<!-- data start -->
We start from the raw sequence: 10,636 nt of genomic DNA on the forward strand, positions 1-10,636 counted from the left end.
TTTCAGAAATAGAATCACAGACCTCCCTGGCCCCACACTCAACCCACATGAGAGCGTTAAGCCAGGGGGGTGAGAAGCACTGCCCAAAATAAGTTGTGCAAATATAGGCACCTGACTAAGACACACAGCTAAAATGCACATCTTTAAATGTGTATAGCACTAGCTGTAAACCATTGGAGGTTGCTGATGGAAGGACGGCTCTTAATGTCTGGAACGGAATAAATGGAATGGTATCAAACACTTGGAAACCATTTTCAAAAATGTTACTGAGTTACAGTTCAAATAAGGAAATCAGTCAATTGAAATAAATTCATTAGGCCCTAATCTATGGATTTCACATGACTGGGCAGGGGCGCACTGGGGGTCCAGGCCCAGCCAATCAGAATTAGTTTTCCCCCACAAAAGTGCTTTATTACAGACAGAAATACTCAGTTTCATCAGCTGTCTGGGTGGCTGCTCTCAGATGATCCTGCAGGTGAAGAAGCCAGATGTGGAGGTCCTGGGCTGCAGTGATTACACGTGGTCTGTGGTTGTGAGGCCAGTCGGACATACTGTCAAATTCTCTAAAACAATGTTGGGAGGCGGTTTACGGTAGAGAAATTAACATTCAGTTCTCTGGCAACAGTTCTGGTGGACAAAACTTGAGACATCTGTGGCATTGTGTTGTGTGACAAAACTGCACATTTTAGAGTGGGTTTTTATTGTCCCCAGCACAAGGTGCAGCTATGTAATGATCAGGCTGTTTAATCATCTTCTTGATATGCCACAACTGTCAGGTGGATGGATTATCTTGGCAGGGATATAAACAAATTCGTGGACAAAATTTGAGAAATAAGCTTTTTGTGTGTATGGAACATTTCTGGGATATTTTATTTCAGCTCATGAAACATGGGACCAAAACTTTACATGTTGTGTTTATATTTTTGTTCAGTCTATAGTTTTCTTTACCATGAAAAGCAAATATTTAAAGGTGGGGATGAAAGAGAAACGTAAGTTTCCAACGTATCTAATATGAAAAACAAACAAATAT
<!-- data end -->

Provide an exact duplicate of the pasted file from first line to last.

We start from the raw sequence: 10,636 nt of genomic DNA on the forward strand, positions 1-10,636 counted from the left end.
TTTCAGAAATAGAATCACAGACCTCCCTGGCCCCACACTCAACCCACATGAGAGCGTTAAGCCAGGGGGGTGAGAAGCACTGCCCAAAATAAGTTGTGCAAATATAGGCACCTGACTAAGACACACAGCTAAAATGCACATCTTTAAATGTGTATAGCACTAGCTGTAAACCATTGGAGGTTGCTGATGGAAGGACGGCTCTTAATGTCTGGAACGGAATAAATGGAATGGTATCAAACACTTGGAAACCATTTTCAAAAATGTTACTGAGTTACAGTTCAAATAAGGAAATCAGTCAATTGAAATAAATTCATTAGGCCCTAATCTATGGATTTCACATGACTGGGCAGGGGCGCACTGGGGGTCCAGGCCCAGCCAATCAGAATTAGTTTTCCCCCACAAAAGTGCTTTATTACAGACAGAAATACTCAGTTTCATCAGCTGTCTGGGTGGCTGCTCTCAGATGATCCTGCAGGTGAAGAAGCCAGATGTGGAGGTCCTGGGCTGCAGTGATTACACGTGGTCTGTGGTTGTGAGGCCAGTCGGACATACTGTCAAATTCTCTAAAACAATGTTGGGAGGCGGTTTACGGTAGAGAAATTAACATTCAGTTCTCTGGCAACAGTTCTGGTGGACAAAACTTGAGACATCTGTGGCATTGTGTTGTGTGACAAAACTGCACATTTTAGAGTGGGTTTTTATTGTCCCCAGCACAAGGTGCAGCTATGTAATGATCAGGCTGTTTAATCATCTTCTTGATATGCCACAACTGTCAGGTGGATGGATTATCTTGGCAGGGATATAAACAAATTCGTGGACAAAATTTGAGAAATAAGCTTTTTGTGTGTATGGAACATTTCTGGGATATTTTATTTCAGCTCATGAAACATGGGACCAAAACTTTACATGTTGTGTTTATATTTTTGTTCAGTCTATAGTTTTCTTTACCATGAAAAGCAAATATTTAAAGGTGGGGATGAAAGAGAAACGTAAGTTTCCAACGTATCTAATATGAAAAACAAACAAATAT